This playful dish gives an unusual riff on the pasta and ragù theme. In fact the pasta isn’t pasta at all, but ribbons of seldom-used squid shells. For best results make the day before serving. Note that for our photo Simon added a special touch, a parsley foam.
Grilled peaches are a special summer treat, pairing perfectly with a raspberry sauce that’s lifted with a touch of coriander. A grill pan is a great way to achieve the barbecue look without the barbecue, but if you don’t have one you can use a frying pan or your oven’s grill instead.
Feel free to serve this with your favourite vanilla ice cream, but I like to serve mine with a coconut milkbased one to keep things dairy-free.
In this recipe, I like to play around with using regular white masa flour and also blue corn flour. Tio Pablo sells both flours at selected supermarkets and health food stores throughout New Zealand, as does Wellington brand La Boca Loca via its website and selected stores. If you’re using blue corn flour, you’ll need to adjust the water amount, as less is required. Just add enough water for a soft, not-too-sticky dough. Chipotle in adobo sauce can be found at most good supermarkets.
You’ll need to start this recipe the night before to soak the cashews.
If you forget, you can pour boiling water over the cashews and set aside until cool for equally great results.
This is a great dish to make right now, when tomatoes and watermelon are at their finest, with the smoked yoghurt offsetting their natural sweetness. I often find this makes more than I need for the recipe but seldom have a problem using it up over the next few days. You’ll need to pay a bit of attention here – the heat must be quite low to ensure the yoghurt doesn’t curdle. I sometimes chill the bowl the yoghurt is going in, which also helps keep it cool.
The subtle smoky flavour of this yoghurt offsets the natural sweetness of the tomatoes and watermelon, making for a very refreshing late-summer salad.
I’ve developed an addiction to gochujang, the fermented red chilli paste of Korea. I find myself adding it to soups for an umami bomb or fast marinades such as this. It’s increasingly found in good supermarkets as well as Asian grocery stores, but if you can’t find it, try using white miso with a dash of your favourite hot sauce in its place. For the cover image, I topped this corn with a butter mixed with chopped red chilli, chopped coriander and lemon zest and juice before adding the spring onion and sesame seeds, which makes for a delicious (but not essential) addition.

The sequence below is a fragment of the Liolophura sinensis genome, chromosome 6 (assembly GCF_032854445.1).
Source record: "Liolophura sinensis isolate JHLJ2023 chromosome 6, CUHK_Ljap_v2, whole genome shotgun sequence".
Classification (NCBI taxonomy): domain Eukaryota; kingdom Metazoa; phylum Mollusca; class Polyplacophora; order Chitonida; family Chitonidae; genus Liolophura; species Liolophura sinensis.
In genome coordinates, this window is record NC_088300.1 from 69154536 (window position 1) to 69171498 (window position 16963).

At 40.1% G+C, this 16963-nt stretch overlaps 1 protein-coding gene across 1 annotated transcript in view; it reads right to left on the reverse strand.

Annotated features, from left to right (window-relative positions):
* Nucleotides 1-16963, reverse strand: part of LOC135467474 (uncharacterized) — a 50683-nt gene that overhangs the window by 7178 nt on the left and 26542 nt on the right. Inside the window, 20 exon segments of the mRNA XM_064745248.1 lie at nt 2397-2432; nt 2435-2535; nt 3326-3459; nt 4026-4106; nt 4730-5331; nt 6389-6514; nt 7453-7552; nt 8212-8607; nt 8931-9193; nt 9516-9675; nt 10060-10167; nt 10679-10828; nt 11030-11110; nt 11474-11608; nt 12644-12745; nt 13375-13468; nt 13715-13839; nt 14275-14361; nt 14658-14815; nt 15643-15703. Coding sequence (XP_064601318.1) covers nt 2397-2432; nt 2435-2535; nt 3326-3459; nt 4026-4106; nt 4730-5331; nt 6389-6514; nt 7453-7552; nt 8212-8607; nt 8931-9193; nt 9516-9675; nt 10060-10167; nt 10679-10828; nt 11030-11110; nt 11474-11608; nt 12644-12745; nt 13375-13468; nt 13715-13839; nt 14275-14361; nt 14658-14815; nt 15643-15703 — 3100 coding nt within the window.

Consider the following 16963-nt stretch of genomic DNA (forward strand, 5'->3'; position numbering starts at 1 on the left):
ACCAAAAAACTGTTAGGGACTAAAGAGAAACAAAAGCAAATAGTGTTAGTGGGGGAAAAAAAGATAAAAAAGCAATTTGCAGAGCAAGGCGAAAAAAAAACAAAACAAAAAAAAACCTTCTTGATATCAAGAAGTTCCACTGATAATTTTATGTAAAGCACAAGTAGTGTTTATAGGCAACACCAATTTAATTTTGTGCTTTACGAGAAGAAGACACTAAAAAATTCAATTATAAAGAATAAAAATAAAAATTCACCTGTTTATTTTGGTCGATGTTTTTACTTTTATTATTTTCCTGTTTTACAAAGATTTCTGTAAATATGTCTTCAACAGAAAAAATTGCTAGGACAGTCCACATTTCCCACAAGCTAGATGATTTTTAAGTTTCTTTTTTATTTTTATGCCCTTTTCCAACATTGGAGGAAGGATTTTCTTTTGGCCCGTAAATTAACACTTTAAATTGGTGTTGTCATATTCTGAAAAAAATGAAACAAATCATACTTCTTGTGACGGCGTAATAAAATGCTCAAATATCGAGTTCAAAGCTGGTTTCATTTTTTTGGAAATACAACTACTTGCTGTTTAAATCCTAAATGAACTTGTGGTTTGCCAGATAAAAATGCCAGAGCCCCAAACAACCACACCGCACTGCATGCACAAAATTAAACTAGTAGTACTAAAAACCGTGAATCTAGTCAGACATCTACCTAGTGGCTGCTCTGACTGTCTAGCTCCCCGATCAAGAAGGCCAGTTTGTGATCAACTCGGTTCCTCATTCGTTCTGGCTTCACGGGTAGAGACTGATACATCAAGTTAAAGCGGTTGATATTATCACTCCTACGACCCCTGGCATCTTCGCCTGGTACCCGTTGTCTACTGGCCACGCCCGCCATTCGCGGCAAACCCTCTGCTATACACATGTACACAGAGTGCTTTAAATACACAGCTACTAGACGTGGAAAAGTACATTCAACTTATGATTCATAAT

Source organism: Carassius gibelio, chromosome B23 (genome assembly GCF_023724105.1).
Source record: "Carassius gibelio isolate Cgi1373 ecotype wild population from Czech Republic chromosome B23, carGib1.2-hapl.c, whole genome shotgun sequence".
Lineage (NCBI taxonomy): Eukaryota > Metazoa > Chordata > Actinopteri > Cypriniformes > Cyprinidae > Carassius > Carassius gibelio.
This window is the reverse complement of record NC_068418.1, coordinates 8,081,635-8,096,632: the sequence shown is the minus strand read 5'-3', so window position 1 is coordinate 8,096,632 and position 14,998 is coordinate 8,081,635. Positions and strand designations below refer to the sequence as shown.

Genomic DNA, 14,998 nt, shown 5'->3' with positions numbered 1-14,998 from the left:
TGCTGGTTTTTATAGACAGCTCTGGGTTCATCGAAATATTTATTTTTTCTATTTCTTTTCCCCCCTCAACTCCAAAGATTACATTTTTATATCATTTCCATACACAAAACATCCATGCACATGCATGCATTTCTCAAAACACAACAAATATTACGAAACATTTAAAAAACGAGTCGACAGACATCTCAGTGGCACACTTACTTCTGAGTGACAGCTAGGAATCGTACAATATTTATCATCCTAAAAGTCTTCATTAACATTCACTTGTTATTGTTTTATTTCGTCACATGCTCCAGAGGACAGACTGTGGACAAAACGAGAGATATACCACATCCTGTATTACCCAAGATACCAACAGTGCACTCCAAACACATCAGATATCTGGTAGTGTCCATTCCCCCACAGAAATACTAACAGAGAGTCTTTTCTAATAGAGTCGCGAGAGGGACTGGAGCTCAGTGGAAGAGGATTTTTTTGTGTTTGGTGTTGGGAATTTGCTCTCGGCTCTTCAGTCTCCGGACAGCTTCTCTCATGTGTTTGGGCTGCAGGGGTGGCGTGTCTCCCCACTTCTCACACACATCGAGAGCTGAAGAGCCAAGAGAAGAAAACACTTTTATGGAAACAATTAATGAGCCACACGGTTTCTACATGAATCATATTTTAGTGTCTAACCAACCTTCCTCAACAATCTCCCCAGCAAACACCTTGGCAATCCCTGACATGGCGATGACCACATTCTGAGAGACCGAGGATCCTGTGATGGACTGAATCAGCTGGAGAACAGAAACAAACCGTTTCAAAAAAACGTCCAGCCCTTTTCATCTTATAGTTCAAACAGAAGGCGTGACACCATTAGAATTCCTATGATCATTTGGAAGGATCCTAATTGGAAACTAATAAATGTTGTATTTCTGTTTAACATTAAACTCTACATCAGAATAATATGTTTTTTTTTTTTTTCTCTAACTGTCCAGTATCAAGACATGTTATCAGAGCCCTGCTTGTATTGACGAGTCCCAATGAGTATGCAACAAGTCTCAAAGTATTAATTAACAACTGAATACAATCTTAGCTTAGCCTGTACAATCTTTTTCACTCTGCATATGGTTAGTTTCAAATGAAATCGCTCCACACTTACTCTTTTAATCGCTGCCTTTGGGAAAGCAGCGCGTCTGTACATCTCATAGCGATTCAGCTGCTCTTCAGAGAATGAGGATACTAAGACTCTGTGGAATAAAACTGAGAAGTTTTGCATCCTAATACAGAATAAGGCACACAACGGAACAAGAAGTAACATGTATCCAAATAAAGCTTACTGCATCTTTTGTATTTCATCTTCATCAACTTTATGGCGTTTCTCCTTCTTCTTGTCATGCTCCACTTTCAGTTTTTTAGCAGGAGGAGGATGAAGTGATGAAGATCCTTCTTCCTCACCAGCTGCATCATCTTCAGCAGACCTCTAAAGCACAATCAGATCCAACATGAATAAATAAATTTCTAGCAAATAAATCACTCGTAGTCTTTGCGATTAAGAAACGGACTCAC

I have never really understood the need to wrap potatoes in foil on a barbecue as personally, I like there to be a little crunch on the skin and a very fluffy interior. Allowing the flavour of charcoal and wood to penetrate only helps to enhance this.
You could use a bought tandoori paste here, but I like to make a batch and use it for a couple of meals over a week or so. This is quite a mild paste – add more chilli if you want it a little fiery.
Nam prik is a classic Thai sauce that works really well with eggplant. Smoking the eggplant adds another dimension of flavour here, but be sure to get the strips in the nam prik as soon as you can while they’re still warm to allow the eggplant to soak up the flavours. This is a good dish warm or cool, and I like it with rice and a side of grilled fish, as pictured at right.
These Zingy Fish kebabs are perfect for a summer meal. The original recipe came from issue 8, and it’s hard to believe we were lacking in so many essential ingredients for a Thai recipe back in 1988 – pasta bows were used instead of rice noodles, bay leaves stood in for kaffir lime leaves, and there was no fish sauce! If you can remember to soak the bamboo skewers overnight, they last well on the barbecue.
These were such a success the first time I made them they have quickly become a favourite – a brilliant bake-and-take dessert to bring along on your camping trip. When berries aren’t in season, feel free to use frozen ones.